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I am a Hospice Nurse

As a hospice nurse, I’ve watched hundreds of people die.

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I am a Hospice Nurse

As a hospice nurse, I’ve watched hundreds of people die.

As a hospice nurse, I can tell you about death coming in threes- 3, 6, 9, or none for a while. I can tell you about the power of music -- and human touch -- at deathbeds. Sometimes I will organize "last wishes" -- major or minor requests of patients who have only days, or hours, to live. Sometimes they want to get back together with a loved one---ask for forgiveness, say goodbye. Sometimes it's to confess something terrible they've done in their lives.

As a hospice nurse, I can tell you about what it feels like to see people dying around you, all the time, and how a hospice worker needs to attend wakes and funerals of patients not only for the family's sake, but for their own sake: the staff members need healthy closure so they can restore themselves for the next patient. For me, seeing human death has become so common that one night on call might have me seeing 2-3 patients pass on -- and yet, I still cry, every single time. I can tell you about the transition process on the journey to death, and what "near-death awareness" is, and how a patient may sometimes hold on to life if a family member isn't "ready to let go."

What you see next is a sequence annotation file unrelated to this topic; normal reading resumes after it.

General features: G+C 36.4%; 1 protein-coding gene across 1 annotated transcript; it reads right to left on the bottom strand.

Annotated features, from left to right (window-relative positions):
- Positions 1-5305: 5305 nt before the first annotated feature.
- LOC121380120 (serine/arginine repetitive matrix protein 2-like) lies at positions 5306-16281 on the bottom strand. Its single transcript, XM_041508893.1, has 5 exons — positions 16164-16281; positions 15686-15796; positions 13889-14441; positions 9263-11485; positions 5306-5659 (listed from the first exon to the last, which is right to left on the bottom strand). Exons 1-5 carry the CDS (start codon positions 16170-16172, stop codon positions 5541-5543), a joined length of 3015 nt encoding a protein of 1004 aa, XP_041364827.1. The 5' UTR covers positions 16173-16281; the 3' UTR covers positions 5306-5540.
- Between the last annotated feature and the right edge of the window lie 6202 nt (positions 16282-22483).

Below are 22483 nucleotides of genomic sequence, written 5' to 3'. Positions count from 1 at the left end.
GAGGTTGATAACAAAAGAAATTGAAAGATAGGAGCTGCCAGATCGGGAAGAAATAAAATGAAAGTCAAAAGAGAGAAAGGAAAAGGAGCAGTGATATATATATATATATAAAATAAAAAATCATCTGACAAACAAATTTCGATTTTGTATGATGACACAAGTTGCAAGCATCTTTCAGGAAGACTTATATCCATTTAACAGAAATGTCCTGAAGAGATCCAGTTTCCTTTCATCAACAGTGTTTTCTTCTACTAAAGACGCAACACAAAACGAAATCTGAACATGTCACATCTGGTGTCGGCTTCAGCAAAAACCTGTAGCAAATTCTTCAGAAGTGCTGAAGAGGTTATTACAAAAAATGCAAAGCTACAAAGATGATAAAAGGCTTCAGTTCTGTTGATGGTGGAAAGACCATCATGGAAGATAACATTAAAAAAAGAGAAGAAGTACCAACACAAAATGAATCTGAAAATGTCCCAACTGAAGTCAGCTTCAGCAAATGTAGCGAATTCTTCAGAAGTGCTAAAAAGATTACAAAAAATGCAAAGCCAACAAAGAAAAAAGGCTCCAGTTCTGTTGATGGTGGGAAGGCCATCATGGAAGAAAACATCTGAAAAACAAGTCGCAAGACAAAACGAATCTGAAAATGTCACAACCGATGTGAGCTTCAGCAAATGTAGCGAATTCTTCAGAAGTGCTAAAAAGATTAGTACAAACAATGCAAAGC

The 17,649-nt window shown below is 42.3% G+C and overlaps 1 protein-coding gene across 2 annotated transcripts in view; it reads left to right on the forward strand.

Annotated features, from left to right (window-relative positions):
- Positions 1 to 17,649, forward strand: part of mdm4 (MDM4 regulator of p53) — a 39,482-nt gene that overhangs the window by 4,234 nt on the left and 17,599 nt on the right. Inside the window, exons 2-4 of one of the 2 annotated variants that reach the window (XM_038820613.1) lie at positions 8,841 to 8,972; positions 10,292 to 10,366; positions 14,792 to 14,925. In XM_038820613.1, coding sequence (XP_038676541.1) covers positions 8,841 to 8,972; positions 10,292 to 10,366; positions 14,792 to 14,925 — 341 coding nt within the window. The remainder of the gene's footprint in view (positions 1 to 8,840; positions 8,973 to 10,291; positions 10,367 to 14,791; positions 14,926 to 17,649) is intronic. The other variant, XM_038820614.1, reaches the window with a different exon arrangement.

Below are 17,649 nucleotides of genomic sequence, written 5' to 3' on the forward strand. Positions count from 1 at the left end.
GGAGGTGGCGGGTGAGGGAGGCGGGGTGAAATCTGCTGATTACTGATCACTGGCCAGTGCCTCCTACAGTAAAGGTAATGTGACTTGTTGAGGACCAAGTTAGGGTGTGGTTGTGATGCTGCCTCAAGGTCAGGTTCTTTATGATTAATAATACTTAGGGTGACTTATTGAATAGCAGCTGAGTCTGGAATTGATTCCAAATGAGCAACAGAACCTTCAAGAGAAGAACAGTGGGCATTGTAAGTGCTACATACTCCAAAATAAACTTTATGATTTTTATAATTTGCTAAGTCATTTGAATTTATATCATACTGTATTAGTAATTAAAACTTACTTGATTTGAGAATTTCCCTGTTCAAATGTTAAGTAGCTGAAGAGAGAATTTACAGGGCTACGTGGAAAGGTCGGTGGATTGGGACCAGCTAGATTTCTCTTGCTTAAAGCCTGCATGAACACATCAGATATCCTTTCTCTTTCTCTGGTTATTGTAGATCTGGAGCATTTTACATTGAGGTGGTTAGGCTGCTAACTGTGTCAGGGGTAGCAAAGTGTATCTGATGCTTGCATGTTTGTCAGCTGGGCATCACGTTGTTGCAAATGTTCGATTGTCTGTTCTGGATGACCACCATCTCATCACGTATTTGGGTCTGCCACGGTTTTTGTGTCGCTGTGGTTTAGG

As a hospice nurse, I can tell you all about my experience with a patient suffering from terminal restlessness -- who was screaming that demons were chasing him. I have often been present at the deaths of both a husband-and-wife, or father and daughter. I can tell you about organizing a group of volunteers and staff members for a patient who has no family, because they don't want them to die alone, even if they aren't conscious.

I can tell you all this, and more. Because I am a hospice nurse.

By Kara Smith (LPN, palliative care nurse and education coordinator at Unity Hospice of Greater St. Louis)

Submitted by: Jenna Matzer, Unity Hospice

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